Torrent Magnet Links FAQ
So, you’re on your favorite torrent site, and you see these mysterious things called “magnet links”.
But what the heck are they? How do they work? And are they different (better?) than normal torrent files?
Don’t worry, dear torrenter, because we’ve got the answers you’re looking for.
What Are Magnet Links?
In short, a magnet link is a hyperlink that contains the hash code for a torrent, which your torrent client can use to immediately start downloading it from peers.
Since magnet links use DHT (short for distributed hash table protocol), they don’t require trackers, unlike normal torrents.
How to Open a Magnet Link
Magnet links are already a common fixture on the most popular torrent sites.
When you click these, it should open automatically with your default torrent client. You’ll be given the option to choose which parts of the torrent you want to download and then start the download.
If you use an online torrent downloader, you can right-click the magnet link and then paste it into your online downloader’s web interface.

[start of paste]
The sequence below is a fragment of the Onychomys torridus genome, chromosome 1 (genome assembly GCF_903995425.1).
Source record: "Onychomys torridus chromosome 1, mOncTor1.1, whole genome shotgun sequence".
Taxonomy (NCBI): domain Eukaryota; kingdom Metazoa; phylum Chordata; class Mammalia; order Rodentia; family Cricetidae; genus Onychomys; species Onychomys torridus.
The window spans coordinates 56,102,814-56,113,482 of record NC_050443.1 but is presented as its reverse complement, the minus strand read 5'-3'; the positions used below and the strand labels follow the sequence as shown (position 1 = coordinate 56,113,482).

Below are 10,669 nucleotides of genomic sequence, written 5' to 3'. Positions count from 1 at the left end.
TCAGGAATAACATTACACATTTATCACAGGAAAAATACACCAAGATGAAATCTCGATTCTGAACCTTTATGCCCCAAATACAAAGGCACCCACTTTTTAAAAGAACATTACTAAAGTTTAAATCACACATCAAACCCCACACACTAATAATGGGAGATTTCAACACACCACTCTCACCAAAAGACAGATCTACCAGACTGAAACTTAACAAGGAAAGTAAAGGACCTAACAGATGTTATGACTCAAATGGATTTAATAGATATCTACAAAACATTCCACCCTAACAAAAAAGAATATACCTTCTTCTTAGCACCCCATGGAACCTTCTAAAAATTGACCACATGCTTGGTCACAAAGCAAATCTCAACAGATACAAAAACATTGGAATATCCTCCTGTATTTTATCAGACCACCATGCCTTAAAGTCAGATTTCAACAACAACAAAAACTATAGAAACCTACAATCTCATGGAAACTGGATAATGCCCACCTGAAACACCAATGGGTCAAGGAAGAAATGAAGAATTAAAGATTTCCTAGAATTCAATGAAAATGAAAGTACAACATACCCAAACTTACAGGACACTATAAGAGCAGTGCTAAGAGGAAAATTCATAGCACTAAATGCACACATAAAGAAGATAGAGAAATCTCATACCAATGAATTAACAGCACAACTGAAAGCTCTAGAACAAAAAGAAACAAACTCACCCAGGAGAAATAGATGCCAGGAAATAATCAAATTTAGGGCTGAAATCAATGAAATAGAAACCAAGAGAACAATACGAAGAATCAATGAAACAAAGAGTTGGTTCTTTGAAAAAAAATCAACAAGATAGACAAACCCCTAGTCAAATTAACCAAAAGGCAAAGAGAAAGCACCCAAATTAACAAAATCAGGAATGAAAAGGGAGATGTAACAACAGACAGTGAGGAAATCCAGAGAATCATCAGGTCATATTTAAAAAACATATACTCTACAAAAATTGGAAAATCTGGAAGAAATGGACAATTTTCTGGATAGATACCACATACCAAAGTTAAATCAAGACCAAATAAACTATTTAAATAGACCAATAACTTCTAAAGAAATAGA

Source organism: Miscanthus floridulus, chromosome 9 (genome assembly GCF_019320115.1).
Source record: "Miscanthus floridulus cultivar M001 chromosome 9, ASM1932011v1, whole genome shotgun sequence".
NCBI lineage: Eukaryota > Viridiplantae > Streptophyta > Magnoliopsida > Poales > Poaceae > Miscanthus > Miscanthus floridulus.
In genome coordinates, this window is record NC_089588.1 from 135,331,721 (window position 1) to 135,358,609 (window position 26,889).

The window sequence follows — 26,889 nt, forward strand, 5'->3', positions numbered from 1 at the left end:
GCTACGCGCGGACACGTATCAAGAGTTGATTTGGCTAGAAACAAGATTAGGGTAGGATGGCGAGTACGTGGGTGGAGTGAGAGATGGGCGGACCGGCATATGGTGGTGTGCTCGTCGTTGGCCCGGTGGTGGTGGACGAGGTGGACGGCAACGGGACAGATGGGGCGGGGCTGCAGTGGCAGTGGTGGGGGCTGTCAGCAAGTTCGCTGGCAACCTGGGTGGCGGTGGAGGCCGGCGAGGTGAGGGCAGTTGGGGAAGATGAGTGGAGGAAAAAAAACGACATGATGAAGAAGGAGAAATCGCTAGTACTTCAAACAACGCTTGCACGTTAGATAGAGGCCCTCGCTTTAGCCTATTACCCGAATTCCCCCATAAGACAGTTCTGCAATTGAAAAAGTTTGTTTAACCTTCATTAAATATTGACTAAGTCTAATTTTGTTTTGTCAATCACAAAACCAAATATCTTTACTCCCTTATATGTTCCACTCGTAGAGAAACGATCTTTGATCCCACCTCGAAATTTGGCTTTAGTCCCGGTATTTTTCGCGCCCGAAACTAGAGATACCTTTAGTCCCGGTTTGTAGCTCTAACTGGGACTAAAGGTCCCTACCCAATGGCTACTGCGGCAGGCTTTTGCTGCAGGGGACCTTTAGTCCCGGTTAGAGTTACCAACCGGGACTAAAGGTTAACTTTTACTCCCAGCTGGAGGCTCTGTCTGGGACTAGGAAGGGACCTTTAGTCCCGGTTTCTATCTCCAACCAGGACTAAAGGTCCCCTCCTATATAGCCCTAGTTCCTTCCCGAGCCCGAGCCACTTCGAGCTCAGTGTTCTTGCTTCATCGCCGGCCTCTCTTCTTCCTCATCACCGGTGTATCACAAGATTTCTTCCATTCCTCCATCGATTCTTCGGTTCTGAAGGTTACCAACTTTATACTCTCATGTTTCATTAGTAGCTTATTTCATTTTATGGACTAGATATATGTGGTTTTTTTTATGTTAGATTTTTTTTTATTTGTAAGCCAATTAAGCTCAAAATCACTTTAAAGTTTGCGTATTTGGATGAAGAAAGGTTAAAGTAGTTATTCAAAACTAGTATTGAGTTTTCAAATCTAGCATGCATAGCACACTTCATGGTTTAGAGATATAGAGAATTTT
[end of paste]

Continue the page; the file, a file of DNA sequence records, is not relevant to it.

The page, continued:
Magnet Links vs. Normal .Torrent Files: What’s the Difference?
The biggest difference between magnet links and normal torrent files, from a usage standpoint, is that magnet links are slightly easier to use and require less steps to download.
Unlike a normal torrent, they don’t require you to actually download a file to add to your torrent client, instead directing your client in the right direction without it. But it’s not like torrent files were all that complicated to begin with.
What Does This Mean for Torrenters?
Again, the big difference for you, is that magnet links require a few less clicks to use. Because they’re often trackerless, they’re also a little safer. Though not safe enough that you should stop using a good torrenting VPN to protect yourself.
For actual torrent sites, the advantages are bigger. For starters, it creates a disconnect between the sites themselves and the copyrighted content that’s shared there, since they’re only actually providing the hash code. It’s up to your torrent client to use and download content based on that hash.
Plus, hosting millions of torrent files, even at a few kbs a piece, starts to add up. With magnet links, there are less server and data requirements. No wonder we’re seeing the biggest torrent sites adopt magnet links so readily.
Now, we could dig further into the technical aspects of magnet links. But that doesn’t really matter much to the average torrenter.
All you need to know is how to actually open them, which is as simple as clicking the link. As long as you’re using good torrent sites, a torrent client and a secure torrenting VPN (or cloud torrent equivalent), you’re good to go.